The second element is connected to Russia’s Romantic Realism and Russia’s role in supporting governments and movements that oppose human rights on particularistic grounds. A clear-cut example is Russia’s role in the global offensive against the human rights of LGBT+ groups. This role has been evident inside Russia for years, most nefariously with the Kremlin facilitating Ramzan Kadyrov’s anti-gay purges and concentration camps.

Abroad, anti-LGBT+ positions have helped Russia to build bridges with the Western far right. Partly thanks to the expulsion of spies under diplomatic cover and the rejection of Russia due to its aggression against Ukraine, Russia’s efforts in this direction have been checked to an extent. In the ‘Global South’ however, Russia has fewer assets and motivations to advance its positions, but sometimes opportunities arise.

Some cases have stood out recently. Ghana, Kenya, and Uganda are among the countries where — in recent years — we have witnessed the passing and adoption of legal frameworks enabling the persecution of LGBT+ groups. The UN High Commissioner for Human Rights, NGOs and activists, and human rights organisations have all pointed to these laws as facilitating persecution and undermining human rights.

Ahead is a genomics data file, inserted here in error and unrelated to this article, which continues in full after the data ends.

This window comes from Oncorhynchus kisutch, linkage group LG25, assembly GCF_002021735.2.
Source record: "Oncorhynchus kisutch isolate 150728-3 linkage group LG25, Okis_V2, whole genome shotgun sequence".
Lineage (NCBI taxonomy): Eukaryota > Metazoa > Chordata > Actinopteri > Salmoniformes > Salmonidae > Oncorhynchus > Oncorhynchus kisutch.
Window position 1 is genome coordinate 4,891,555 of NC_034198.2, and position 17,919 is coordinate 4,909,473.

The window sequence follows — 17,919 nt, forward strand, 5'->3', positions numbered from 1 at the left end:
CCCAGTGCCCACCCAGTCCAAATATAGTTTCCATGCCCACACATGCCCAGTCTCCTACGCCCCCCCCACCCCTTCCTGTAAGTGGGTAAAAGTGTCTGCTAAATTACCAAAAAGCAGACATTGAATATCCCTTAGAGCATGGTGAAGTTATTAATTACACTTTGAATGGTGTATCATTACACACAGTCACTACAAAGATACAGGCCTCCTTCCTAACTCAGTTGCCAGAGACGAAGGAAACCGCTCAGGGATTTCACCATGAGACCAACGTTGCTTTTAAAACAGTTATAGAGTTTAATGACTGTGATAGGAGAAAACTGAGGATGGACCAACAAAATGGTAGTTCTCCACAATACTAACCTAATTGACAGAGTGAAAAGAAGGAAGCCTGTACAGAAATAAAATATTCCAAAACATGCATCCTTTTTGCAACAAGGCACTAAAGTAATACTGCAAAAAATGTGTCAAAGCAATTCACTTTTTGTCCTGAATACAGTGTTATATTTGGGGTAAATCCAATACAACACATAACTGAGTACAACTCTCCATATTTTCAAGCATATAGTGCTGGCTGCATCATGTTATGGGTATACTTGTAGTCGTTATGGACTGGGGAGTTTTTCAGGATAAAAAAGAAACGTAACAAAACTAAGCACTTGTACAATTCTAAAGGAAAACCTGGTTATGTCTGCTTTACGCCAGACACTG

Russia has gone in the opposite direction. Russian diplomats and informal agents of influence have made common cause with other local and foreign actors supporting those countries’ recent anti-LGBT+ legislations. Official messaging from Russian diplomats have not only supported these legislations but explicitly framed them as opposition to the West and ‘neo-colonialism’. Informal actors close to the Kremlin also play a role. Konstantin Malofeev — the raider-turned-devout Orthodox oligarch — and his associates have been allegedly involved in funding organisations promoting these anti-LGBT+ legislations.